support staff – and to appreciate <strong>the</strong> role <strong>the</strong>y play <strong>in</strong> patient management and care? Are youconfident that your <strong>workplace</strong> affordances are equally distributed? Do you need to encouragemore women <strong>in</strong>to your profession? Do you need to f<strong>in</strong>d ways to engage less confident or vocalstudents or tra<strong>in</strong>ees?Th<strong>in</strong>k<strong>in</strong>g po<strong>in</strong>ts• How can you make your <strong>workplace</strong> more ‘<strong>in</strong>vitational’ from a <strong>learn<strong>in</strong>g</strong> perspective?• Are certa<strong>in</strong> groups or types of student/tra<strong>in</strong>ee potentially disadvantaged?• What strategies can you use to ensure equal opportunities to participate and learn from <strong>workplace</strong>activity?Involv<strong>in</strong>g <strong>the</strong> whole team <strong>in</strong> your <strong>workplace</strong>-based <strong>learn<strong>in</strong>g</strong>Medical students and tra<strong>in</strong>ees readily identify colleagues, team members and <strong>in</strong>deed patientsand <strong>the</strong>ir carers who have enabled <strong>the</strong>m to ‘fit <strong>in</strong>’ to new sett<strong>in</strong>gs and who have made positivecontributions to <strong>the</strong>ir <strong>learn<strong>in</strong>g</strong>. In many cases <strong>the</strong>se <strong>in</strong>dividuals are not those with a formallyrecognised teach<strong>in</strong>g role. For example, consider how powerful patient feedback (be it direct or<strong>in</strong>direct) can be on re<strong>in</strong>forc<strong>in</strong>g your practice or seek<strong>in</strong>g new ways to do th<strong>in</strong>gs. Consider <strong>the</strong>ways <strong>in</strong> which students and tra<strong>in</strong>ees learn from each o<strong>the</strong>r (‘I f<strong>in</strong>d it helpful to hold it thisway’) and share experiences (‘saw a great case <strong>in</strong> <strong>the</strong>atre yesterday’). Consider <strong>the</strong> ways <strong>in</strong>which junior medical staff guide less experienced colleagues <strong>in</strong> ways of exam<strong>in</strong><strong>in</strong>g patients,<strong>in</strong>terpret<strong>in</strong>g charts or test results and prioritis<strong>in</strong>g workloads. Consider <strong>the</strong> role played bynurs<strong>in</strong>g colleagues <strong>in</strong> help<strong>in</strong>g ‘newcomers’ get to grips with ward procedures and protocols or<strong>in</strong> identify<strong>in</strong>g ways to effectively work with particular team members. Acknowledge <strong>the</strong> roleplayed by all members of your community and value it explicitly. Encourage your colleagues tobe <strong>in</strong>volved <strong>in</strong> <strong>the</strong> multi-source feedback to tra<strong>in</strong>ees. Invite <strong>the</strong>m to be <strong>in</strong>volved <strong>in</strong> medicaleducation and tra<strong>in</strong><strong>in</strong>g. Identify <strong>the</strong> ways <strong>in</strong> which <strong>the</strong>y can support <strong>learn<strong>in</strong>g</strong> and make <strong>the</strong>mexplicit to students and tra<strong>in</strong>ees.See <strong>the</strong> Workplace-based assessment and Giv<strong>in</strong>g effective feedback modules <strong>in</strong> this series forfur<strong>the</strong>r ideas and <strong>in</strong>formation.Th<strong>in</strong>k<strong>in</strong>g po<strong>in</strong>ts• Consider who could potentially be <strong>in</strong>volved <strong>in</strong> support<strong>in</strong>g student or tra<strong>in</strong>ee <strong>learn<strong>in</strong>g</strong> <strong>in</strong> your<strong>workplace</strong>.• Who could be more <strong>in</strong>volved and how?• What contributions can be made by people o<strong>the</strong>r than yourself?8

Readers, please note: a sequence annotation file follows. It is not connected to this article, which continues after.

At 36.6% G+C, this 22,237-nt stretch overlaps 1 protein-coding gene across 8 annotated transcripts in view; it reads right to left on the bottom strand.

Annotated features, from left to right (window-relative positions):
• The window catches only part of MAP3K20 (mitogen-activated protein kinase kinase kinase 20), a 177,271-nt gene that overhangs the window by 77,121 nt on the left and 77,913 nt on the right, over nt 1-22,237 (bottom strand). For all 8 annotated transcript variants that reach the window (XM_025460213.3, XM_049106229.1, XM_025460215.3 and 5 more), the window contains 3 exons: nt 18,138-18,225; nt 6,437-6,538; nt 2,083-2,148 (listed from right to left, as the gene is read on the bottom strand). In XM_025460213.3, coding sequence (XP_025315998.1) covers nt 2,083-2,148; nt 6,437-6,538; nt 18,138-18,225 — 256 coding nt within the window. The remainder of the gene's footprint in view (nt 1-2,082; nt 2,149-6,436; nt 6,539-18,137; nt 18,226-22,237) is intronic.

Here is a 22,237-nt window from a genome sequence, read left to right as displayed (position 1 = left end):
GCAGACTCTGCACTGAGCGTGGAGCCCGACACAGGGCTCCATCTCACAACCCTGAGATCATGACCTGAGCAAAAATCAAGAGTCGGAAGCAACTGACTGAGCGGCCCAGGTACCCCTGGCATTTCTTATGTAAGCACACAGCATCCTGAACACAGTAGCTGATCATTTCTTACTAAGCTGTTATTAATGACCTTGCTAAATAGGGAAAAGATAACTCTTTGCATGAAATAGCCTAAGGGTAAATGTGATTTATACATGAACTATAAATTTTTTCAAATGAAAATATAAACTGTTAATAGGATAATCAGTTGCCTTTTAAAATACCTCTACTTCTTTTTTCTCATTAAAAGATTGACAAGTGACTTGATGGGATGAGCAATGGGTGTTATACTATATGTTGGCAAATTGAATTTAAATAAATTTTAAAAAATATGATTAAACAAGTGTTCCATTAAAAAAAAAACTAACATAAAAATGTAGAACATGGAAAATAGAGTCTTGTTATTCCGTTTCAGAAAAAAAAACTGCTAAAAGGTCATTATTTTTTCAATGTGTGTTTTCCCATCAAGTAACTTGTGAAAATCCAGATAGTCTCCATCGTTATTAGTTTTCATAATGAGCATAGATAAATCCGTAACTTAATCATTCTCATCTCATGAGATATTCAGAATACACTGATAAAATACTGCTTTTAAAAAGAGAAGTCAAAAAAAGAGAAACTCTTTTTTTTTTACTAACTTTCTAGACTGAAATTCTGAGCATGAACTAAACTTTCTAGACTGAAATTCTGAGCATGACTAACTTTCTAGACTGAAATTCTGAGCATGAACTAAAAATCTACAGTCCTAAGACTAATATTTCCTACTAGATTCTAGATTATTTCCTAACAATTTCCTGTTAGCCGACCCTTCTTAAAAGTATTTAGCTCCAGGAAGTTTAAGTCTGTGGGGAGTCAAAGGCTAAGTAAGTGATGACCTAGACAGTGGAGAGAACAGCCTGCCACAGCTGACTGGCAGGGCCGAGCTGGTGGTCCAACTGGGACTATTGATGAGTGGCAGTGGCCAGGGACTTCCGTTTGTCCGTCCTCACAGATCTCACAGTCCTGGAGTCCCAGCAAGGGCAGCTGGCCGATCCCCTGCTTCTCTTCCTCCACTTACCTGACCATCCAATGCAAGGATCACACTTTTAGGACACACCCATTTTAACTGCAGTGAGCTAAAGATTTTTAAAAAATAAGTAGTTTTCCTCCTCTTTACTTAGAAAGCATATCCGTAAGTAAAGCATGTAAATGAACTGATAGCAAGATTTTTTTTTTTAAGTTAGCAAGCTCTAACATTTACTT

Mak<strong>in</strong>g <strong>workplace</strong>-based <strong>learn<strong>in</strong>g</strong> opportunities explicitWhile <strong>the</strong> <strong>workplace</strong> is a great place to learn, <strong>the</strong> primary focus is on work<strong>in</strong>g, andopportunities to learn may go unrecognised. How often have you been frustrated by astudent’s reluctance to attend a ward round or cl<strong>in</strong>ic or <strong>the</strong>atre list because <strong>the</strong>y prefer to goand study <strong>in</strong> <strong>the</strong> library for a forthcom<strong>in</strong>g exam? How often have you been frustrated by astudent’s reluctance to come <strong>in</strong>to cl<strong>in</strong>ic or <strong>the</strong>atre more than once, because <strong>the</strong>y have ‘seen italready’. In both <strong>the</strong>se situations it may well be that <strong>the</strong> student's reluctance is because <strong>the</strong>ycan’t ‘see’ <strong>the</strong> <strong>learn<strong>in</strong>g</strong> opportunities that are part and parcel of <strong>the</strong> experience and nobody hasmade <strong>the</strong>m explicit. There are a number of ways <strong>in</strong> which you can help students and tra<strong>in</strong>eesrecognise <strong>the</strong> <strong>learn<strong>in</strong>g</strong> value of everyday work<strong>in</strong>g activity.Label <strong>the</strong> <strong>learn<strong>in</strong>g</strong> opportunity e.g. ‘We have a <strong>the</strong>atre list this afternoon and we need to consentpatients this morn<strong>in</strong>g. It would be a great opportunity for you to learn more about how to expla<strong>in</strong>procedures and ga<strong>in</strong><strong>in</strong>g patient consent.’Establish prior experience and negotiate a <strong>learn<strong>in</strong>g</strong> goal e.g. ‘So, you have experience ofconsent<strong>in</strong>g patients for rout<strong>in</strong>e procedures, so why don’t we work toge<strong>the</strong>r this morn<strong>in</strong>g to consentpatients about to undergo more complex procedures, with <strong>the</strong> aim be<strong>in</strong>g that you will do two withoutmy need<strong>in</strong>g to <strong>in</strong>tervene by <strong>the</strong> end of <strong>the</strong> morn<strong>in</strong>g?’Prime <strong>the</strong>m for <strong>learn<strong>in</strong>g</strong> through observ<strong>in</strong>g e.g. ‘In cl<strong>in</strong>ic this morn<strong>in</strong>g we are likely to see patientswho are booked <strong>in</strong> for caesarean section or who will raise <strong>the</strong> question of elective section. While youobserve I want you to notice <strong>the</strong> reasons given for request<strong>in</strong>g section and consider <strong>the</strong> ways <strong>in</strong> which<strong>the</strong>y might <strong>in</strong>fluence your decision mak<strong>in</strong>g if it was your decision to make.’Use assessment for <strong>learn<strong>in</strong>g</strong> purposes e.g. <strong>the</strong> new <strong>workplace</strong>-based assessment tools providerepeated opportunities to identify opportunities for development that can be addressed through<strong>workplace</strong>-based activity. For example, directly observ<strong>in</strong>g procedural skills and observ<strong>in</strong>g a brief cl<strong>in</strong>icalexam<strong>in</strong>ation provides you with first-hand <strong>in</strong>formation about tra<strong>in</strong>ee strengths and weaknesses. Use thisas a way to identify ways to enhance performance, be it through more opportunities to do someth<strong>in</strong>g,purposeful observation of peers do<strong>in</strong>g someth<strong>in</strong>g or shadow<strong>in</strong>g members of <strong>the</strong> team who areparticularly skilled <strong>in</strong> someth<strong>in</strong>g of relevance. ‘One of <strong>the</strong> aspects you found difficult this morn<strong>in</strong>g wastak<strong>in</strong>g <strong>the</strong> history from a slightly confused patient. Why don’t you f<strong>in</strong>d out if you can sit <strong>in</strong> on <strong>the</strong> nextmemory cl<strong>in</strong>ic and watch how <strong>the</strong> team do <strong>the</strong>ir <strong>in</strong>itial consultations with patients?’ or ‘I noticed youwere struggl<strong>in</strong>g with putt<strong>in</strong>g <strong>in</strong> that l<strong>in</strong>e, why don’t you arrange to work with one of <strong>the</strong> anaes<strong>the</strong>tistsfor <strong>the</strong> day and get some extra experience <strong>in</strong> <strong>the</strong>atre?’See <strong>the</strong> Workplace-based assessment module <strong>in</strong> this series for fur<strong>the</strong>r ideas and <strong>in</strong>formation.9